by Marc Latham
My plane was on time, but I was twenty-five years late.
In September, 1987 I had spent the afternoon on the E-90 north of Zaragoza hitching to Barcelona. When I got a lift in the evening with a couple who didn’t speak English I’m pretty sure I told them I was going to Barcelona. They couldn’t have understood me, because I saw the lights of Barcelona in the distance to my right; fade in and out of view. It was deep night by then, and I didn’t raise much protest; if any. They took me to Figueres, Salvador Dali’s hometown, and from there I continued north.
Now I’d finally made it to Barcelona; to run a marathon in a few days time. It was experiences like Zaragoza, where I had walked for several miles in intense Los Monegros desert heat, that made me think I could endure running long distances. In my experience, independent travel can be just as grueling as organised events, but achievements usually go unrecognised; taking place with only road and nature as witness; forgotten like desert dust blown off a worn rucksack.
Montjuic Park, Home of Olympics 1992
I settled in on the first two days, and on Saturday visited Montjuic Park for the marathon expo; to collect my race number and timing chip. The Museum of Arts towers over the front of the park; above cascading fountains framed by rows of steps. Musicians and giant dolls entertained in the square at the bottom of the cascading fountain.
I returned in the night to watch the Magic Fountain show. Every fifteen minutes between 7pm and 9pm the circular fountain at the foot of the hill seems to be awakened by music, spraying water high in the air while changing colours.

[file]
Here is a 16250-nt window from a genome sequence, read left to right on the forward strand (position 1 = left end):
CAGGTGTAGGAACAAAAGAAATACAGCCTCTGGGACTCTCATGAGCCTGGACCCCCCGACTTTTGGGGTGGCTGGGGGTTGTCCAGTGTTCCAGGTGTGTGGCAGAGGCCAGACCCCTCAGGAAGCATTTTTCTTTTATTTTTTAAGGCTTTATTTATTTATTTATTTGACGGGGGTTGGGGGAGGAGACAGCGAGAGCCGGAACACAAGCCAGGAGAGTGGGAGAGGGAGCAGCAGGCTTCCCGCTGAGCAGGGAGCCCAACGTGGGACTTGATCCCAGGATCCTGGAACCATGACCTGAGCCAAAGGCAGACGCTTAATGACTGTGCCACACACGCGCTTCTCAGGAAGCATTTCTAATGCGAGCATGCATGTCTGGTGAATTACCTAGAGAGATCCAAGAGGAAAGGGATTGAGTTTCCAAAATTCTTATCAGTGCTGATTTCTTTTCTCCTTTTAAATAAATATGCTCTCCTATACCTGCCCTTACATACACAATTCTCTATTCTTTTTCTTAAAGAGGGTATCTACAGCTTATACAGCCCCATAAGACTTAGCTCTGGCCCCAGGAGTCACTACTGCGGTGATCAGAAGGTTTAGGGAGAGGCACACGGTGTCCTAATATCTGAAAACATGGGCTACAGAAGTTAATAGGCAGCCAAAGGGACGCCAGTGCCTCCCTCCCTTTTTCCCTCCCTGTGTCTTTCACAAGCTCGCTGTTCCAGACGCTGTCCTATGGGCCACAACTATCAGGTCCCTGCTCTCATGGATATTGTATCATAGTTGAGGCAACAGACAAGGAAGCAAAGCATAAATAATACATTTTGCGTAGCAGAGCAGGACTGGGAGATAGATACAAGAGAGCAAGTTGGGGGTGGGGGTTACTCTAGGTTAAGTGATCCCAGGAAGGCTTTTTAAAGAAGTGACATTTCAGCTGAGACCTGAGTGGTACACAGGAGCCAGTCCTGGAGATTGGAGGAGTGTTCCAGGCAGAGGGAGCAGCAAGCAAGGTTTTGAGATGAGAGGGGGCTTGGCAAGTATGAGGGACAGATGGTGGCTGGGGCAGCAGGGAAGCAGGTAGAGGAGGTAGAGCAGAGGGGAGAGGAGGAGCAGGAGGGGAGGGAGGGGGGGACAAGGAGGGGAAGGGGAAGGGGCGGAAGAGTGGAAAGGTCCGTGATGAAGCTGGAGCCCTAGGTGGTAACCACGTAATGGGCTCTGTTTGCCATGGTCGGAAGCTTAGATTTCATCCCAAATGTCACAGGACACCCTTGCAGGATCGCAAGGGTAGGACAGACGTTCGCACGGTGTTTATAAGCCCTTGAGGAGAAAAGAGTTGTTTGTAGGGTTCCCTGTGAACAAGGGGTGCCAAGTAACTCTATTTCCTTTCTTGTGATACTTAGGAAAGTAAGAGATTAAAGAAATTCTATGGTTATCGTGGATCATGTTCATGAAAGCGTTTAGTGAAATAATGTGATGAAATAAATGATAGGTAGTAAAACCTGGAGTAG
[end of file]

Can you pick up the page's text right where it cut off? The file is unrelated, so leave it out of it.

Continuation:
The next morning I joined about 20,000 runners below the fountain, with the elite runners setting off at 08.30. About twenty-five minutes later I passed the start line, ran around the twin Venetian towers and half way around the Praca d’ Espanya roundabout. The area had a facelift for the 1929 world exhibition, and provides a nice introduction to Barcelona for those entering the city from the main El Prat airport, about fifteen miles to the south.
Running Thru History
After about four miles the circuit took us past Camp Nou; the 98,000-capacity home of FC Barcelona is the largest stadium in Europe. That night I joined 68,000 people at the stadium to watch Barcelona beat Rayo Vallecano 3-1. Climbing to a seat about five rows from the top of the 150-feet-high stadium was hard work, but worth it, with the sensation of emerging into the steep-sided seating above the bright green pitch reminding me of the Lost Horizon story of a Shangri-La hidden in the Himalayan mountains.
In about ten miles the marathon route returned us to the city centre, running up Gracia past the Modernisme architecture that distinguishes Barcelona. La Pedrera statues pierce the sky from Casa Mila’s rooftop, while buildings such as Casa Amatlla and Casa Batllo seem to shout loud colours from intricately glossed lips.
Antoni Gaudi was Modernisme’s most famous artist, and a couple of miles later we passed the movement’s crowning glory. La Sagrada Familia is still under construction a century later. The 13,000-capacity cathedral’s size distinguished it from other cathedrals while passing, and on closer inspection so does its blending of nature into the design. Gaudi liked curves rather than straight lines, claiming there were none of the latter in nature; and some spire-tops are decorated with balls of fruit-colours.